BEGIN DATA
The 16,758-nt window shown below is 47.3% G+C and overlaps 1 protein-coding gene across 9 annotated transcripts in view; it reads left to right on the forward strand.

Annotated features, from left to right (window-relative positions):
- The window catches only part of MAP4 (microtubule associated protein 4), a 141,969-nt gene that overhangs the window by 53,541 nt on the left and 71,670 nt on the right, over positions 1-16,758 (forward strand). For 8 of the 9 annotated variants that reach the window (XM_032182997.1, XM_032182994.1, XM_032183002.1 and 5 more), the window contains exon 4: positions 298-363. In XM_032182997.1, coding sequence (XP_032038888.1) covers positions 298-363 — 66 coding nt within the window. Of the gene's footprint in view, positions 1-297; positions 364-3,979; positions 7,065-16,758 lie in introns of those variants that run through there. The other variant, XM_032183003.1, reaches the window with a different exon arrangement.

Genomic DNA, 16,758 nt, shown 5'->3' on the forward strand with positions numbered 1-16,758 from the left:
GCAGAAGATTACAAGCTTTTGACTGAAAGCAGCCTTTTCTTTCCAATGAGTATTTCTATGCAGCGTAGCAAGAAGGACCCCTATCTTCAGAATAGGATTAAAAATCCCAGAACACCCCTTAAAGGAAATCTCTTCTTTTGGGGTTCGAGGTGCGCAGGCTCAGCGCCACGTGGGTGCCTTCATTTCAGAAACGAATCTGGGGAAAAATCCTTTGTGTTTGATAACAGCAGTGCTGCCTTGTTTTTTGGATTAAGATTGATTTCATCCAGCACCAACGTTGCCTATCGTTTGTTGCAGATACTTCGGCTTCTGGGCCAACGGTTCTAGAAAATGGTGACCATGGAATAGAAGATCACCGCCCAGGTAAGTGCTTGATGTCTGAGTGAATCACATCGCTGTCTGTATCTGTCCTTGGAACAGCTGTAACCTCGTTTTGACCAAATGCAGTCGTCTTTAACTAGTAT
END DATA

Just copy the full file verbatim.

The 16,758-nt window shown below is 47.3% G+C and overlaps 1 protein-coding gene across 9 annotated transcripts in view; it reads left to right on the forward strand.

Annotated features, from left to right (window-relative positions):
- The window catches only part of MAP4 (microtubule associated protein 4), a 141,969-nt gene that overhangs the window by 53,541 nt on the left and 71,670 nt on the right, over positions 1-16,758 (forward strand). For 8 of the 9 annotated variants that reach the window (XM_032182997.1, XM_032182994.1, XM_032183002.1 and 5 more), the window contains exon 4: positions 298-363. In XM_032182997.1, coding sequence (XP_032038888.1) covers positions 298-363 — 66 coding nt within the window. Of the gene's footprint in view, positions 1-297; positions 364-3,979; positions 7,065-16,758 lie in introns of those variants that run through there. The other variant, XM_032183003.1, reaches the window with a different exon arrangement.

Genomic DNA, 16,758 nt, shown 5'->3' on the forward strand with positions numbered 1-16,758 from the left:
GCAGAAGATTACAAGCTTTTGACTGAAAGCAGCCTTTTCTTTCCAATGAGTATTTCTATGCAGCGTAGCAAGAAGGACCCCTATCTTCAGAATAGGATTAAAAATCCCAGAACACCCCTTAAAGGAAATCTCTTCTTTTGGGGTTCGAGGTGCGCAGGCTCAGCGCCACGTGGGTGCCTTCATTTCAGAAACGAATCTGGGGAAAAATCCTTTGTGTTTGATAACAGCAGTGCTGCCTTGTTTTTTGGATTAAGATTGATTTCATCCAGCACCAACGTTGCCTATCGTTTGTTGCAGATACTTCGGCTTCTGGGCCAACGGTTCTAGAAAATGGTGACCATGGAATAGAAGATCACCGCCCAGGTAAGTGCTTGATGTCTGAGTGAATCACATCGCTGTCTGTATCTGTCCTTGGAACAGCTGTAACCTCGTTTTGACCAAATGCAGTCGTCTTTAACTAGTAT